DAVID AND ANGER
"IT'S THE HEART"
One great enemy of the godly man and the godly woman is anger. It is not evil
to be angry. It is evil to allow your anger to control your motivations, decisions, and
actions. Paul declared to the Ephesian Christians, "Be angry, and yet do not sin; do
not let the sun go down on your anger, and do not give the devil an opportunity"
We can be angry and not sin. However, human anger presents Satan an
enormous opportunity. Remember the enormous opportunity that Cain's anger
provided evil (Genesis 4).
It takes a heart truly dedicated to God's heart to prevent great anger from
providing Satan great opportunity.
- I want to focus you on one of David's heart qualities that made his heart
special to God. Consider 1 Samuel 25.
- May I begin with a simple observation: violence hardens the hearts and
minds of people.
- In war people cope with so much dying by "getting used to death."
- In continual work with tragedies, people cope by "getting use to suffering."
- People who live or work around lots of blood "get used" to seeing blood.
- People who work around a lot of pain get accustomed to seeing others in
- The process is called desensitizing.
- Violence desensitizes people to death, suffering, blood, and pain.
- From the death of Goliath, David was around and involved in a lot of
- As violence desensitizes a person, violence becomes the acceptable way to
- Anger tempts that person to be violent.
- David and his troops were hiding from the forces of King Saul in the
wilderness area south of the city of Hebron.
- Evidently, they had a "safe" base camp in that area that they used frequently
(the area is about seven miles south-southwest of Hebron).
- As David and his men traveled to and from their camp in this wilderness area,
they never posed a threat to Nabal's shepherds or flocks.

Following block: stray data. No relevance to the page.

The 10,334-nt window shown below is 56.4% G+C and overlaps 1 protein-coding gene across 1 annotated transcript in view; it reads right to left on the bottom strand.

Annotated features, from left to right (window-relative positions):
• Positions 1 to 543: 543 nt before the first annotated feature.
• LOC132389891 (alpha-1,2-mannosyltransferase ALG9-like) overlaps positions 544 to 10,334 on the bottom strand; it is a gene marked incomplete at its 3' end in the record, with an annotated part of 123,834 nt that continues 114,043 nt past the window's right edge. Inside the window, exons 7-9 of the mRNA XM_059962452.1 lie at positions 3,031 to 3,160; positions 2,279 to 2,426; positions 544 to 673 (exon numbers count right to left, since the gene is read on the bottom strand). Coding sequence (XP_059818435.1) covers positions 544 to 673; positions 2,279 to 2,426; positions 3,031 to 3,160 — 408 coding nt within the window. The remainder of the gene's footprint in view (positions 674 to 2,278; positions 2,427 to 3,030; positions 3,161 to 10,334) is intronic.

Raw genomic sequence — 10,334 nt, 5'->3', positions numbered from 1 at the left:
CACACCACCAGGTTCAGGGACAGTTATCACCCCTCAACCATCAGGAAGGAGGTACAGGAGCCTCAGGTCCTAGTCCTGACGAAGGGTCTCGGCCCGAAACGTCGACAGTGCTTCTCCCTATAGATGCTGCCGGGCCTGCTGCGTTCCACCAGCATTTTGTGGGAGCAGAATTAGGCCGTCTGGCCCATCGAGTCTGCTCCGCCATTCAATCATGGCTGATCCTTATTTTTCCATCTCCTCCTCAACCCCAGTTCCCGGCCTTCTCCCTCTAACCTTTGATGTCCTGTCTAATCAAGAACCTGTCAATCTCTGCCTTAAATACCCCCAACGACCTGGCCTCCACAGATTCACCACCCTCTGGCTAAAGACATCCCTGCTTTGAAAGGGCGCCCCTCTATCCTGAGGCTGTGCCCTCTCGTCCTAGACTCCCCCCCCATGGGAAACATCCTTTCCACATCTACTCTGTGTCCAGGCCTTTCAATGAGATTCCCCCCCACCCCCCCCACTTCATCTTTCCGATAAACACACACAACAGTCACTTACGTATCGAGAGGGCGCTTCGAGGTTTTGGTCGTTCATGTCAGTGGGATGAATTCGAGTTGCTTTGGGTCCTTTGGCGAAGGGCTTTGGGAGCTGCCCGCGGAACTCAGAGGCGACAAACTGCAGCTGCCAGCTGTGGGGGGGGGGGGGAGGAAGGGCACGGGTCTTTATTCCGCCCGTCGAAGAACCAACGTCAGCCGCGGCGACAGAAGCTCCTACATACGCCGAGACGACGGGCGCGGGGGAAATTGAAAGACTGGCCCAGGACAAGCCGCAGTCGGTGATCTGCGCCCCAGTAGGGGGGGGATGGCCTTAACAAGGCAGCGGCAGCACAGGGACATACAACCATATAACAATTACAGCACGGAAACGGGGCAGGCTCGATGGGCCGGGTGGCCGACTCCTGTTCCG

- That was unusual: it was common for bands of thieves and marauders to
find security in wilderness areas.
- These bands were threats to shepherds and flocks (who were considered
"fair game" of opportunity to violent bands).
- David and his men treated Nabal's shepherds with respect, never took
anything from their flocks, and protected Nabal's shepherds and flocks from
dangerous people--quite a contrast to what was commonly the situation.
- The time of year came for sheep shearing.
- This was a time of celebration and feasting.
- Special workers were brought to the flocks to shear them.
- There was a lot of food, drink, and feasting because people celebrated
their new prosperity.
- It was common to thank God for the gift of prosperity.
- It was common to give gifts to the less fortunate as an expression of your
joy and your gratitude to God.
David sent ten young men to bring a statement of blessing to Nabal and to ask
for a gift.
- Because of the time of year that we now celebrate, we should relate well to
Abigail, Nabal's wife, was a very unusual woman for that time: she was a
lady of excellent understanding, and she was beautiful.
- The greeting was something like wishing Nabal a long life and best wishes
for the coming year; may it be a good one.
- Nabal was a wealthy man.
- He likely had experience with dealing with bands of thieves and
marauders who threatened or attacked his shepherds and flocks.
- Maybe he knew what the forces of Saul did to the priests at Nob when
they were massacred and did not want to get in the middle of that feud.
- Whatever he knew, whatever his motives, he was a greedy, evil man who
had no respect or appreciation for anyone but himself.
- Stupidly, foolishly, he insulted David's men by rejecting their greeting and
showing them no respect.
- "Why should I do anything for you? I should be impressed that you follow
a runaway slave? Why should I reward the likes of you?"
- David's men returned to camp and told David about Nabal's insult.
- David told four hundred of his men to put on their swords.
- The insult deeply angered David.
- In anger, he decided it had been a mistake to be kind to Nabal's
shepherds and take nothing from his flocks.
- His intention was simple: kill everyone.